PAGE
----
Farhad Ahad, one of the most vibrant of young Afghan-Americans, with an MBA from the University of North Carolina, and founder of AfghanSolidarity.com left the United States to work for free as economic advisor to the Minister of Foreign Affairs. He was one of three Afghans to perish on February 24,2003, in a mysterious plane crass off the coast of Karachi, Pakistan. The team was to have observed Chinese mining operations in Pakistan to capture ‘lessons learned’ and implement them in Afghanistan. In addition, they were the central advisors in the $US3.2 billion gas pipeline deal involving Pakistan and Turkmenistan.
"Reverse of the Braindrain: Afghan-American Diaspora in Post-conflict Peacebuilding and Reconstruction"
I found this lovely tribute to Farhad jan online posted by Brad.
Farhad Ahad: Rebuilding His Homeland
By Nancy Oates
Editor's note: As our spring alumni magazine was going to press, we learned of the tragic death of Farhad Ahad in a Feb. 24 plane crash in the Arabian Sea off the coast of Pakistan. Farhad was among a delegation of Afghanistan officials, including the country's mines and industries minister, who died in the accident. We hope that this article, written before his death, will serve as a tribute to the passion and commitment he had for rebuilding his country. Farhad will be greatly missed by his classmates and all members of the UNC Kenan-Flagler community.
Even if Enron had not fallen so spectacularly, the pull of his native Afghanistan probably would have taken Farhad Ahad (MBA '99) back to the country he fled with his family as a teen-ager. The opportunity to rebuild his homeland was simply too great to resist.
"Afghanistan was never too far from my heart," said Ahad, who today is serving as the chief of economic affairs in Afghanistan's foreign ministry. Though he'd lived in the United States about 15 years, he kept close ties with the community of Afghan expatriates and closely followed news reports from his homeland in recent years that were full of turf wars and violent resistance against the Taliban.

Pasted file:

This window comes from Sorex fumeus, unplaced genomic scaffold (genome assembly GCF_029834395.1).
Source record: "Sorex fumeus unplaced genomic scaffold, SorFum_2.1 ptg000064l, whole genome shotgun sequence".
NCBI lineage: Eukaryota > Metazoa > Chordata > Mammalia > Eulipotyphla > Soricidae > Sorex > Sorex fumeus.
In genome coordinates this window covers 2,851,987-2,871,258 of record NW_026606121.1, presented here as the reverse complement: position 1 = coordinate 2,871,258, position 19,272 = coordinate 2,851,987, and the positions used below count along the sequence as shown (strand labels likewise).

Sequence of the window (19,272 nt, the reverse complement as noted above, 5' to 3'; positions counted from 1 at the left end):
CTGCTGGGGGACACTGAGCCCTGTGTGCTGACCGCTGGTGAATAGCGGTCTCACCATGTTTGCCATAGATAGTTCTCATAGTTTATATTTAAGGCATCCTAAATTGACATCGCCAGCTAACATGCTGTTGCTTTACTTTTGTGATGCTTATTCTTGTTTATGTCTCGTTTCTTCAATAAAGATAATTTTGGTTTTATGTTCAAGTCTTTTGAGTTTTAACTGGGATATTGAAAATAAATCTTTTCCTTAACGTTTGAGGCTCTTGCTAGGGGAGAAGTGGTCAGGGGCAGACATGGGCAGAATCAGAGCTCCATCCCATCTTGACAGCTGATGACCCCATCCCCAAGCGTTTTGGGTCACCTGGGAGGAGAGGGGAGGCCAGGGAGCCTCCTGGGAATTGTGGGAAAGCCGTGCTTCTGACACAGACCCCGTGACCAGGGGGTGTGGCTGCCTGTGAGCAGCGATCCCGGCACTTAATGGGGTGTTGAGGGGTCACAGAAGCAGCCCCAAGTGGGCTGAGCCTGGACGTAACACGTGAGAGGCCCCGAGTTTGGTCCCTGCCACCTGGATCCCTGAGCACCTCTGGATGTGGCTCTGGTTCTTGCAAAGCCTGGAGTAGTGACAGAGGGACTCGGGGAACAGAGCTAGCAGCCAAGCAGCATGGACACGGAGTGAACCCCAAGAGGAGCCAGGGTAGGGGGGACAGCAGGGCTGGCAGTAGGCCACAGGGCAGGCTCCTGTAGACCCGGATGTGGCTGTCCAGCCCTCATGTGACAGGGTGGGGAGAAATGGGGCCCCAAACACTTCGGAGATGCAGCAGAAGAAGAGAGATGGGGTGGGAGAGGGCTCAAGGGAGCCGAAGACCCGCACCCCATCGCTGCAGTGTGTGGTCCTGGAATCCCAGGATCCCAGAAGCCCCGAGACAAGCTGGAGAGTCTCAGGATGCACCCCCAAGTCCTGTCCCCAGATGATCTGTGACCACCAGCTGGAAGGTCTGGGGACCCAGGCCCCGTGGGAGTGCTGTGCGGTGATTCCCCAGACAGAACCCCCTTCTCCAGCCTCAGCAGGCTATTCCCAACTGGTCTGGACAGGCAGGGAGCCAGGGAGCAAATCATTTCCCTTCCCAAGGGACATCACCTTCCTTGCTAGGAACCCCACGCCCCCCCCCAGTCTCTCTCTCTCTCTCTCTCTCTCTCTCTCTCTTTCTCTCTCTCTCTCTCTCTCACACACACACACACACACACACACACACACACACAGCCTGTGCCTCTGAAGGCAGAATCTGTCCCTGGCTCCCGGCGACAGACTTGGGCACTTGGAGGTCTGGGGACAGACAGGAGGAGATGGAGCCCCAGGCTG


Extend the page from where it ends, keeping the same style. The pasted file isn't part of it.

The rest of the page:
"I'd tell myself I should forget about Afghanistan's hardships and enjoy my life in the United States," he said. "But your heart will always cry. You'd always tell yourself, 'That could have been me.' "
In June 2001, Ahad founded Afghan Solidarity, an organization dedicated to helping Afghanistan thrive and repatriating its refugees. In March 2002, a month after he met Afghanistan's President Hamed Karzai at a mosque in Washington, D.C., Ahad flew to Kabul as part of a delegation of the Society of Afghan Engineers. There he met Afghanistan's minister of foreign affairs, who offered him a job in the newly restructured government.
Ahad didn't accept right away.
"Kabul was a mess," he said. "Nothing was heated; there was a 9 p.m. curfew; it was chaotic."
And he'd been through enough chaos at Enron.
On Dec. 3, 2001, the morning after what was then the largest bankruptcy filing in U.S. history, senior managers at Enron's Houston headquarters gathered all of the employees together.
"They told us, 'You may all go home now,' " Ahad said.
Within a week, Ahad had landed a managerial position at Progress Energy in Raleigh. But going through changes at Enron had provided the impetus to reflect upon larger issues. The day he rescheduled a meeting to accommodate an online discussion on Afghan Solidarity's chat board was the day he realized where his true priorities lay. He talked to his boss about the responsibility he felt to serve his homeland. He then told the foreign affairs minister he would come to Kabul for one year.
"Progress sent me off with the best imaginable blessings," he said.
Six months into that commitment, the full weight of the challenge has hit. As chief of economic affairs in the foreign ministry, his top priority is to develop investment opportunities to draw business from other countries into Afghanistan. His days are spent on everything from prioritizing aid from the United Nations to negotiating an agreement on building a $3.5 billion gas pipeline through Afghanistan from Turkmenistan to Pakistan and India. At other times, Ahad travels - sometimes with President Karzai - to countries interested in mining Afghanistan's coal, iron and copper.
Although his background in engineering and business did not prepare him for a career in diplomacy, he is making up for that now. He must motivate the 16 career diplomats in his department to take more initiative - something that living under communism for so many years has drained out of them. At age 32, he is a young leader in a country that values its elders.
Ahad is considering his next step. Afghanistan's ministry of finance is recruiting him, as is the ministry of mines and industry. He may return to the private sector to work for an energy concern that will invest in Afghanistan. Though the past year has been difficult, he has no regrets about his commitment to rebuilding his homeland.
"This is an experience I want to be a part of," he said.